Leaky transmission ... fixed!

Discussion in 'General Motoring' started by Tim Shoppa, Nov 10, 2003.

  1. Tim Shoppa

    Tim Shoppa Guest

    My wife's '92 SL1 w/automatic had slowly been leaking transmission fluid
    since last winter... probably about a quart over the past year. The
    rate seemed to pick up now that cold weather had set in, so I decided
    to do something about it.

    A quick orientation: Unlike the classic 70's automatic transmissions that
    I had experience with, the Saturn's automatic has a pan on top instead of on
    the bottom. And a little bit of investigation revelaed that the fluid was
    leaking out around the edges of the pan... pretty much everything underneath
    the seam had a thick layer of grime and ATF on it.

    Removing the pan is not so bad. First I had to remove the battery and the
    battery tray... there are two bolts that are removed from the outside
    of the wheel well and two that are on the inside on the top. The air intake
    is also attached to the battery tray - rather than unbolt this, I just
    unhooked the whole air intake from the air filter and removed the intake
    and battery tray as one piece. It was still held on by a wire to a sensor -
    the air mass sensor?

    Then there are over a dozen bolts around the perimeter of the pan-top. Many
    were finger-loose, a sure sign that the seal probably wasn't working too well
    anymore. I cleaned away a dozen years of grime from pan and surroundings.

    There's also an electrical harness that plugs in through the top of the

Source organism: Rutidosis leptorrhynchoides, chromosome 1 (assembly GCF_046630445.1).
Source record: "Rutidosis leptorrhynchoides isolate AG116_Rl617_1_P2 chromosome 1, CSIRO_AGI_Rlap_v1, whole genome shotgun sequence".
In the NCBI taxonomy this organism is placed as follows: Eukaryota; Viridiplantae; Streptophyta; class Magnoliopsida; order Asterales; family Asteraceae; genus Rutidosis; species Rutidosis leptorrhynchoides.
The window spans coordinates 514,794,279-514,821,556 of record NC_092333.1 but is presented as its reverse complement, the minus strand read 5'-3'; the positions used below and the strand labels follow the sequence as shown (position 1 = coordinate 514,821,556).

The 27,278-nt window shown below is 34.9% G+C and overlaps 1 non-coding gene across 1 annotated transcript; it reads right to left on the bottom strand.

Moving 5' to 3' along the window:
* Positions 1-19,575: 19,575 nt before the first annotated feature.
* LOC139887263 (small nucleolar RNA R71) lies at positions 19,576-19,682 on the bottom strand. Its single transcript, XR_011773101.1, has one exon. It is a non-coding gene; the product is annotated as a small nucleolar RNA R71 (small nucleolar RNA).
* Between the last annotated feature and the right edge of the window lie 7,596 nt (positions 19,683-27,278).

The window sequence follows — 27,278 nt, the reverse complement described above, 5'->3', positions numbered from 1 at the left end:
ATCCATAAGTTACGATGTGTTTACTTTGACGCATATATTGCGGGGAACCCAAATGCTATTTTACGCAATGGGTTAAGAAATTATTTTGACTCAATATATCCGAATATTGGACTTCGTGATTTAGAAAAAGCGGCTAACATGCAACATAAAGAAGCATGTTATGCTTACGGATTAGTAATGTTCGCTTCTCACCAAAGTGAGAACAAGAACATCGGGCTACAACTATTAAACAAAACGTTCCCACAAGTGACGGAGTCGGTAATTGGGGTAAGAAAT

pan. A snap on cover is removed to reveal a single bolt holding that on.
    Easy to take off.

    Removing the pan revealed a "cooked" gasket. The edge on the engine side
    was hard and flaking away. The other side came off in one piece.

    The inner guts of the transmission looked brand new. I'm sure there's some
    wear because when I've changed the ATF there's always a little bit of shavings
    in it.

    I probably could've bought an "official" Saturn gasket to replace the cooked
    one, but it was Sunday afternoon and the parts desk wasn't open, so
    instead I just used some RTV silicone gasket compound to make my
    own, after carefully scraping off all the cooked pieces and degreasing.

    Seems to be holding up well so far today... the leak, if not completely
    gone, is way smaller than it had been. There's also an O-ring that goes
    around the dipstick tube, I should replace that just to make sure that nothing
    on the top will leak for a while longer, but I haven't gone to get the O-ring

    How long do RTV silicon gaskets hold up for? Am I probably going to have
    to repeat this before the next twelve years are done?

    Tim Shoppa, Nov 10, 2003
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